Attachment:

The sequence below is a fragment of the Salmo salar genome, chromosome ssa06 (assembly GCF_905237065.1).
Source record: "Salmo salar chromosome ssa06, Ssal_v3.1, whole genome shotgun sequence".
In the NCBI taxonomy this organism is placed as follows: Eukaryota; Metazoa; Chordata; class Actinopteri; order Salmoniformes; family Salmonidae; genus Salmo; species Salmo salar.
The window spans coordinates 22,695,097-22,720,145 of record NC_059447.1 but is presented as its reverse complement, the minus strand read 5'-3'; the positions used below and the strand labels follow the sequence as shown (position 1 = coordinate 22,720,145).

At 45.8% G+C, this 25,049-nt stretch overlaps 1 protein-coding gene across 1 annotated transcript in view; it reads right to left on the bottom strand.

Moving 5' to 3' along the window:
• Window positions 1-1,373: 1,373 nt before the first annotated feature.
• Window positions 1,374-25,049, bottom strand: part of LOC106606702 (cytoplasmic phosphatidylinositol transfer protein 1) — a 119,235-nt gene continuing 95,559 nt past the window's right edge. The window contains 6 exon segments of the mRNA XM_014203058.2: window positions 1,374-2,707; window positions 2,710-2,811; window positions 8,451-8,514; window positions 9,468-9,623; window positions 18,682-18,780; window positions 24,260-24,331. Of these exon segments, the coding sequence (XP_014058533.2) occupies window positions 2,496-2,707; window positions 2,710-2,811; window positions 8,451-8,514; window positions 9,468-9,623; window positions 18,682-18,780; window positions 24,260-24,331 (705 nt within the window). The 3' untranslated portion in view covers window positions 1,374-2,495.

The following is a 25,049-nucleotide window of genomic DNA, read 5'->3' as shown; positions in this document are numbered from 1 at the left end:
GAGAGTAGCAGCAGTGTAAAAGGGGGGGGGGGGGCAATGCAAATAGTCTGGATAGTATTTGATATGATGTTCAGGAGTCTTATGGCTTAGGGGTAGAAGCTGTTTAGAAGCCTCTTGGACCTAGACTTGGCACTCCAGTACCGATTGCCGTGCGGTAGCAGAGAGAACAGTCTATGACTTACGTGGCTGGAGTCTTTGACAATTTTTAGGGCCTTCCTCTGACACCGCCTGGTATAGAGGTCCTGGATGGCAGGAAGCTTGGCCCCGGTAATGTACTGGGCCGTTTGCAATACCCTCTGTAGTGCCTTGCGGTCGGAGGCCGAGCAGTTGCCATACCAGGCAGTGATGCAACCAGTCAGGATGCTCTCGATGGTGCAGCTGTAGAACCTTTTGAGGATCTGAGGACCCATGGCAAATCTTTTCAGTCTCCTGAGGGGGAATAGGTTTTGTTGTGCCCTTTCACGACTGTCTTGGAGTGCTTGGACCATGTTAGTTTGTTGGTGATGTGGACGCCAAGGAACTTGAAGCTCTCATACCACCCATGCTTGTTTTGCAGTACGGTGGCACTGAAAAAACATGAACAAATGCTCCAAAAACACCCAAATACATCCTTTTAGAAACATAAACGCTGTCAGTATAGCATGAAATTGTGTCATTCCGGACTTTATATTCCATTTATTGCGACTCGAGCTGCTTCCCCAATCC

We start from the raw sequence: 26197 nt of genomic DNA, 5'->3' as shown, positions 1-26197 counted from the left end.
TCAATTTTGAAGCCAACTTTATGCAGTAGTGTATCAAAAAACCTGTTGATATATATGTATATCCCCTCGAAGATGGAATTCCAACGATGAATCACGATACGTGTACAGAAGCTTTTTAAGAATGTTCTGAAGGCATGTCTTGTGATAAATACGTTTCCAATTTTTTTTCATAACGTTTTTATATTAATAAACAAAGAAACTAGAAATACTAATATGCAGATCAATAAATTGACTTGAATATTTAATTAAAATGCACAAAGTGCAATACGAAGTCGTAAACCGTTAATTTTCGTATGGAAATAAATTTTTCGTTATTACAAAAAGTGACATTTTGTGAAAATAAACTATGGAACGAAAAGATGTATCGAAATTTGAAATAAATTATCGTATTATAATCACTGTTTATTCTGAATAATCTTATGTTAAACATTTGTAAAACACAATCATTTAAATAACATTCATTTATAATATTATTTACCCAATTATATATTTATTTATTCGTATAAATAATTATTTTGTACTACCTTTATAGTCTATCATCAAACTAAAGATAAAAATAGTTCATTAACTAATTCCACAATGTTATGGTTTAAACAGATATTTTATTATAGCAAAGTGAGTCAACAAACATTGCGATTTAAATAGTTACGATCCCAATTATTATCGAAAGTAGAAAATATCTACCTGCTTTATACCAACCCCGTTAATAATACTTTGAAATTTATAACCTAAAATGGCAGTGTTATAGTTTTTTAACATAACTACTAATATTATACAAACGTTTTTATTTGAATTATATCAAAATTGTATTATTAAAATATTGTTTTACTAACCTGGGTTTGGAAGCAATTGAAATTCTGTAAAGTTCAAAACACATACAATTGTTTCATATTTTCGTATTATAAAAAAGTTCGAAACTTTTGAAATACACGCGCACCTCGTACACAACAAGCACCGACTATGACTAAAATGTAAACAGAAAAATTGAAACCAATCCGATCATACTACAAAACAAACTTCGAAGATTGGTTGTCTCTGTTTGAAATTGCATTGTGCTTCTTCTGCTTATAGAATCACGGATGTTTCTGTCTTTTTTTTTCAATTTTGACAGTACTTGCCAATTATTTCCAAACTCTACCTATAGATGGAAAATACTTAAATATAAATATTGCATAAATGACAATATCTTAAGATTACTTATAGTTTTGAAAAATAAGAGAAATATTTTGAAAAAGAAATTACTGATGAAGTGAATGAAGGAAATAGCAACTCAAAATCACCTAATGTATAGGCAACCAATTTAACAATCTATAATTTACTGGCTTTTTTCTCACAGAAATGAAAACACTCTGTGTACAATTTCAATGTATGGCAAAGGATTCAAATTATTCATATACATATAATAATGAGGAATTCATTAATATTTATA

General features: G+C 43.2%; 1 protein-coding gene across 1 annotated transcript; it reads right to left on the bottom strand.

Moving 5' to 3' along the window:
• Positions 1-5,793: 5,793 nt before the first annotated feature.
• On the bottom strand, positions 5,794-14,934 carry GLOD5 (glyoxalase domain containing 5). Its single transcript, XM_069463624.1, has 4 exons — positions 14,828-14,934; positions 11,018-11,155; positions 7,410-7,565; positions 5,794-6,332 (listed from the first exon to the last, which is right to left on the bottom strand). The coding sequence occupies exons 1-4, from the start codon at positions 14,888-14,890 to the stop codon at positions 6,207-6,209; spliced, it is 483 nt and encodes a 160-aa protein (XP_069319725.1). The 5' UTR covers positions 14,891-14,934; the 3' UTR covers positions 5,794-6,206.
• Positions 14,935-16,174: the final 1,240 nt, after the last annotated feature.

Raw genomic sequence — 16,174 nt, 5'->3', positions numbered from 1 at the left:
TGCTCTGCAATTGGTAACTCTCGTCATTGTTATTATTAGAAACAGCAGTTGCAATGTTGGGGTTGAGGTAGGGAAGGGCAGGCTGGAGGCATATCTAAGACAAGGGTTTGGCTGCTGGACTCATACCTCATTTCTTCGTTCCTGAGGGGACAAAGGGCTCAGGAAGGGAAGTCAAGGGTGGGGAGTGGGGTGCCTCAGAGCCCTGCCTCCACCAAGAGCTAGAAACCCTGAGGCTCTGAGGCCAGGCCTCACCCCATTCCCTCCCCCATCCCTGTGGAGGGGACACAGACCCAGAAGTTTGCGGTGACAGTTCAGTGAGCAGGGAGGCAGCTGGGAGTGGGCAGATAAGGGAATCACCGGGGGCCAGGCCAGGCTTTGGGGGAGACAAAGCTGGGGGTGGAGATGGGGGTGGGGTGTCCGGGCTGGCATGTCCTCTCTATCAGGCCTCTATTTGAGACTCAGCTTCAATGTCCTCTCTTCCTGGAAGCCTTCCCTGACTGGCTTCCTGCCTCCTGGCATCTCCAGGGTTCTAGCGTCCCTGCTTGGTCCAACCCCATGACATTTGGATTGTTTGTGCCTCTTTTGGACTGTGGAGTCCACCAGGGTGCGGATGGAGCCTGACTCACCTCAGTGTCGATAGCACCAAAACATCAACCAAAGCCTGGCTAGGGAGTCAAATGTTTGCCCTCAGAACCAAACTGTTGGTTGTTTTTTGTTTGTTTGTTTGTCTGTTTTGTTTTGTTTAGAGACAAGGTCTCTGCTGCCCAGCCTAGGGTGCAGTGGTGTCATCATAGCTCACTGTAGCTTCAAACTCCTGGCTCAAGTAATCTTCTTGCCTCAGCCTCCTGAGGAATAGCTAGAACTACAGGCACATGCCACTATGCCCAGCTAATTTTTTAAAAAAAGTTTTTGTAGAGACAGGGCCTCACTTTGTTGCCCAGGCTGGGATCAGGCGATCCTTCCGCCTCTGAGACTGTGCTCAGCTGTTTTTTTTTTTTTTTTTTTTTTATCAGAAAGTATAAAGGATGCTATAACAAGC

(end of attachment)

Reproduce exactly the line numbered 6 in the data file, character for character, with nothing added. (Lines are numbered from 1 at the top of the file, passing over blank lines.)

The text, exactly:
Moving 5' to 3' along the window: